Now this part is definitely, is really important. Cause I didn't do this and I wished that I had, that I did too much. It's like, you know, everyone in the beginning of the year: I'm going to work out every day, I'm going to run three miles. And if you have never run before, and all of a sudden you go to pushing yourself to run three miles after a while, you know, maybe a week, maybe you'll make it maybe two, but it's too much.

It's okay to ask yourself for less until you get warmed up. And so that's the next step is to ask yourself. Okay. Well, what can I do in the next 24, 48, 72 hours? Instead of saying, I'm going to pay everyone, I'm going to drain my bank account. I'm going to withdraw all my money from my 401k and get this right.

No, you know what? I'm going to call the debt collectors that I've been kind of avoiding and ask to see if there...a hardship program. Hmm, you know, so super simple, like, you know, asking yourself for less. It's just going line by line by line and being okay that not everyone is going to get paid at the same time.

That was hard for me to understand too, because I certainly would, everybody has to get paid now, even if it means I'm homeless and hungry and cold. It's like, no, no, no, no. They haven't gotten paid all this time. It's okay to say, well, hey, cell phone company, or hey, credit card company, I'm going to need a minute because this rent really has to get paid, so I have someplace to stay.

Stefanie O'Connell Rodriguez: How do you know what expenses to tackle first?

Tiffany Aliche: So first and foremost, I wish somebody would have told me that you want to look at your health and safety expenses first. So these are the expenses that you need to maintain your health and maintain your safety. So your rent and your mortgage might be a health and safety bill, you know? I have childhood asthma, so it's like, okay. You know, sometimes I need my inhaler. So that's a health and safety bill. Food. That's a health and safety expense you know, they say on the plane ride that you put your mask on first because if you put your baby's mask on first and they're fussy and then you lose consciousness. So now you are not protected, but neither is your child because you're not there.

So bill collectors can't get paid if you are not in a good spot. So take care of your health and safety expenses first, and then you can get to them.

Stefanie O'Connell Rodriguez: This is a theme that I think is really also valuable when we're talking about being a mother too. The thing that Maria identified as kind of tipping her credit card debt to the point where she felt she couldn't keep up with it anymore was the holidays.

It's emotional. It's like a way for me to say, I love you. It's a way for me to provide it's a way for me to be a good mom, especially during the pandemic where there are so, so few ways for kids to get the things they want and need.

And so I'm wondering how that how that personal work compounds with the guilt, the mom guilt and that need to provide. And, you know, I think for parents, it's just—we might know, in theory, we need to take care of ourselves first. How do we make that happen?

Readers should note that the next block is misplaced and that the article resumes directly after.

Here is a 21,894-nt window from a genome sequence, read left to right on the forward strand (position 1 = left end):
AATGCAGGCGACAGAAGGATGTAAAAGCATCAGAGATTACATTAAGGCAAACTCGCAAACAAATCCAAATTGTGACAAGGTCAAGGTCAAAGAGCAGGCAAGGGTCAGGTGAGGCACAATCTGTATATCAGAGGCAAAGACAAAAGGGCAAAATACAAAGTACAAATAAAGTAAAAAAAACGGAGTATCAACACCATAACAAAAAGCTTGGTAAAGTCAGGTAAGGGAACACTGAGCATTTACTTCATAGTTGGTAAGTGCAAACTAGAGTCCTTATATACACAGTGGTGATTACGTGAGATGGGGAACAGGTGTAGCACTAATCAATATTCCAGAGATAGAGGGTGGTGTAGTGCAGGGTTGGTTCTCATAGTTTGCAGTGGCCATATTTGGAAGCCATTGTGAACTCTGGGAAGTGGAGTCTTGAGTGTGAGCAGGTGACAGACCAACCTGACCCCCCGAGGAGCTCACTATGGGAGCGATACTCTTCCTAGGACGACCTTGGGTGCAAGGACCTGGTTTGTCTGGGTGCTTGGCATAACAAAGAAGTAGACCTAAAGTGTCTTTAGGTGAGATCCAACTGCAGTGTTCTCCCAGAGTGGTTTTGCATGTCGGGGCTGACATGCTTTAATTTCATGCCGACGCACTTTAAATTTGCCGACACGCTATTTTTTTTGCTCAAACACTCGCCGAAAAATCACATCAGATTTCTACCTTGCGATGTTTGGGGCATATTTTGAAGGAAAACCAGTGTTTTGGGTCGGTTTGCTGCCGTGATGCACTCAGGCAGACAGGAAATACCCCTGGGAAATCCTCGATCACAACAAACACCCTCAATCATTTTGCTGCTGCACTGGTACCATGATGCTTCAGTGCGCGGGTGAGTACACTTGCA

Tiffany Aliche: So I'm a step mom but this is what I remember distinctly when my mom lost her job right before Christmas, she was a nurse and you know, I'm one of five girls, so we have a big family. Five kids, Christmas is coming. No job for mom. What do we do? But one thing that my parents did that still struck me to this day is they sat down and they told us in a way that was matter of fact, not scary.

I had to have been, I want to say maybe like 13 or something like that. And it was like, hey guys, you know mom lost her job. And we were like, yeah. I said like, but the good thing is, you know, she's going on interviews. She should have a new job soon. And we were like, okay. And she was—my dad was like, but you know, Christmas is coming.

And I remember feeling dread like, 'Oh no.' And he said, but the good thing is, we're pretty sure that mom will find a new job in January or February because by then it was November. So we're going to keep our tree up until then, and put presents underneath when she gets her new job. And we were like, okay! You know, so for us, it wasn't, you're not getting presents.

You're not getting this. You're not getting that. It was, this is what's happening, but this is what we're going to do about it. So transparency in a way that's age appropriate for kids, I think is a way to help navigate.

Here's the thing. If you have like a little one and they slip and they fall and they look at you like, should I cry? Is this bad? They are looking to you to see how should I react based upon your reaction to what's happening.

So if you freak out with your finances, they're like, oh, this is a freak out moment. So my dad, I was at 13, I was trying to gauge, is this bad? Is this good? And it was like, oh, no biggie, because look at that, he seems calm. Meanwhile, inside he might have been like, ah! But he seems super calm. So I was like, well, I'm calm.

I guess we'll have Christmas in February. And we did.